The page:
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This column was originally published on RealMoney on April 13 at 9:35 a.m. EDT. It's being republished as a bonus for readers. For more information about subscribing to RealMoney, please click here.

Jones Soda


won't quit. Why should it? One of the big knocks against the company is that carbonation, as a category, is awful and no company in the category can buck it.

But this week we have analysts talking about how carbonated beverages could be getting some life.

If that's the case, you could have Jones going up off the category growth or from the possibility that the larger soda companies want to bulk up and add more product lines (don't forget private equity and Cott are talking about buying



beverages. This group is hot.)

All of this works because Jones has just gone with the business model -- sell the syrup nationally in unusual venues rather than bottle for


(TGT) - Get Target Corporation Report

only -- and the margins could explode.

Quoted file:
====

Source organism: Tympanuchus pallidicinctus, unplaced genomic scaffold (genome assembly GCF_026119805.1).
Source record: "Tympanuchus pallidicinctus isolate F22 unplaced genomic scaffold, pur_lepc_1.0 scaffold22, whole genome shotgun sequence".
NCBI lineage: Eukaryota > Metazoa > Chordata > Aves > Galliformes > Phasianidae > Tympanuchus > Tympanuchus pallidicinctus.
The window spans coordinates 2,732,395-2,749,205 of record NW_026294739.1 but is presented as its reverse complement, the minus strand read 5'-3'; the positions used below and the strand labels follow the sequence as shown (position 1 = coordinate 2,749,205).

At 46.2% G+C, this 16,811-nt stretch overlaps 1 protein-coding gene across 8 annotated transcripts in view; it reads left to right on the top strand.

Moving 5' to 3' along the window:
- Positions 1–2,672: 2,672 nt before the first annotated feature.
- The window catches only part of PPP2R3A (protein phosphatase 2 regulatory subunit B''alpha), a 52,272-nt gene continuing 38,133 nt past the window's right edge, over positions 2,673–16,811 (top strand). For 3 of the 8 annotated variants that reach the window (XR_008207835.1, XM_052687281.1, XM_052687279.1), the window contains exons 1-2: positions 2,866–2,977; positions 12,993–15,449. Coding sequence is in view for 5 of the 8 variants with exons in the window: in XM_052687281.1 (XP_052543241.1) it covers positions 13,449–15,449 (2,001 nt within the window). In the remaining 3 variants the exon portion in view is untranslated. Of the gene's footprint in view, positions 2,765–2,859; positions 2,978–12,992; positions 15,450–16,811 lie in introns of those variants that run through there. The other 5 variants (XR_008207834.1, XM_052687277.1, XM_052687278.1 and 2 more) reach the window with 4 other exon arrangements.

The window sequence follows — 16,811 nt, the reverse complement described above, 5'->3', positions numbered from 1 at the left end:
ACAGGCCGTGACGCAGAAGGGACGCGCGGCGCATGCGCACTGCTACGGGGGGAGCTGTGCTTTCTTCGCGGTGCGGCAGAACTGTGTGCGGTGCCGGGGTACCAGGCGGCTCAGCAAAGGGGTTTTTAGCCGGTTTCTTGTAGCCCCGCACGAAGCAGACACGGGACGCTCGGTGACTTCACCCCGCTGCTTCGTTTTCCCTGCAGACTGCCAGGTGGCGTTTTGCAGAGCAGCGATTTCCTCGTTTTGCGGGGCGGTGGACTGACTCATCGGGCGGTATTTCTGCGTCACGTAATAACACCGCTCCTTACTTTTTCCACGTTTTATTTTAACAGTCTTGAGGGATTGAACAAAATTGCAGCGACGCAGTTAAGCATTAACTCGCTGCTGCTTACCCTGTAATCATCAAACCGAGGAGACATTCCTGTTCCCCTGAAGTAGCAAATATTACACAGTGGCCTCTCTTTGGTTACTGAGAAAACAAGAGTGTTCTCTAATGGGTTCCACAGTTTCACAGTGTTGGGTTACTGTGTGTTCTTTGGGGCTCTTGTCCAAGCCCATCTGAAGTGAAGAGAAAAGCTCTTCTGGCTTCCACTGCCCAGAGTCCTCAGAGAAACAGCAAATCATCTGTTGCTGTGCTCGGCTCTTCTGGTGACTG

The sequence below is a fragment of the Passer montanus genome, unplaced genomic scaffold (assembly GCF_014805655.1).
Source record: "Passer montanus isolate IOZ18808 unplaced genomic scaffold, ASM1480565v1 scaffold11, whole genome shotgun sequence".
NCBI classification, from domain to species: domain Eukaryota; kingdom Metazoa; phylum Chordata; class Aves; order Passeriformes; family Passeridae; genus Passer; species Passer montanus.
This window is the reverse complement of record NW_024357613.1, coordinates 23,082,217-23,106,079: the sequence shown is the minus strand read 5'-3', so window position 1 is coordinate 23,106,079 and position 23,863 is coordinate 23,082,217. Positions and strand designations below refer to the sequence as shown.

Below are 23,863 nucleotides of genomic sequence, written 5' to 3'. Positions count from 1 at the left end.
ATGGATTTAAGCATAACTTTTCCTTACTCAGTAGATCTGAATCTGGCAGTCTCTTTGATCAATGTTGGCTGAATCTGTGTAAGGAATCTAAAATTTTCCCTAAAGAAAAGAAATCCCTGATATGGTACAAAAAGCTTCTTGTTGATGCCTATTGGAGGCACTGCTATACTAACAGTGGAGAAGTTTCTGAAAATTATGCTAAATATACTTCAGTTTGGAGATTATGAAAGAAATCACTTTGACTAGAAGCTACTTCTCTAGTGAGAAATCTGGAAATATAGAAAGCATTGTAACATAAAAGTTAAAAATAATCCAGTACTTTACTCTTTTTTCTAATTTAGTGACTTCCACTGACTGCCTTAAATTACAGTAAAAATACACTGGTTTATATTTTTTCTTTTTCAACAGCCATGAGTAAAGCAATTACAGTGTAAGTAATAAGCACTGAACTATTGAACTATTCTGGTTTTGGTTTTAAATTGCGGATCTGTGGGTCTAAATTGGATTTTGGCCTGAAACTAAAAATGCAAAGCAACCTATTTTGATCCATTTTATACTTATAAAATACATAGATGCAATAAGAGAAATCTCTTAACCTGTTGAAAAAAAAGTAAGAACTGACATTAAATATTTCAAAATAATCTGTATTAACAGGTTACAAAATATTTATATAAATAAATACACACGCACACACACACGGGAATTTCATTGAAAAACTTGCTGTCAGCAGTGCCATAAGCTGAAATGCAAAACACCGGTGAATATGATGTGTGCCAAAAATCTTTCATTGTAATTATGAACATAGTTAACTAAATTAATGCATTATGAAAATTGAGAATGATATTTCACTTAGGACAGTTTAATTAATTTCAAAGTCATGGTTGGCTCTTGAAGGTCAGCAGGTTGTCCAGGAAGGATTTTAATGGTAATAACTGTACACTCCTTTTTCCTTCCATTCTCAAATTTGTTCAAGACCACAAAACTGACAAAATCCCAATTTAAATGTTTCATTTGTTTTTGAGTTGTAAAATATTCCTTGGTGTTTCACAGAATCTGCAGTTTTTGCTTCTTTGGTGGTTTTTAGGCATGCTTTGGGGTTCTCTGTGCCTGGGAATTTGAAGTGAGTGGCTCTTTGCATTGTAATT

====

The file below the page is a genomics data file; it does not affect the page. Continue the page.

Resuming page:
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This is a stock that will remain in the news positively until it becomes a billion-dollar company too big to acquire.

That's not for another $350 million. On a $650 million basis, that's not bad.

Jones has, like


( HANS), gone beyond fad, but so few want to jump off here. Don't make the mistake that so often is made with many stocks that are in breakout status: The big move is still happening.

At the time of publication, Cramer had no positions in any of the stocks mentioned in this post.

Jim Cramer is a director and co-founder of He contributes daily market commentary for's sites and serves as an adviser to the company's CEO. Outside contributing columnists for and, including Cramer, may, from time to time, write about stocks in which they have a position. In such cases, appropriate disclosure is made. To see his personal portfolio and find out what trades Cramer will make before he makes them, sign up for

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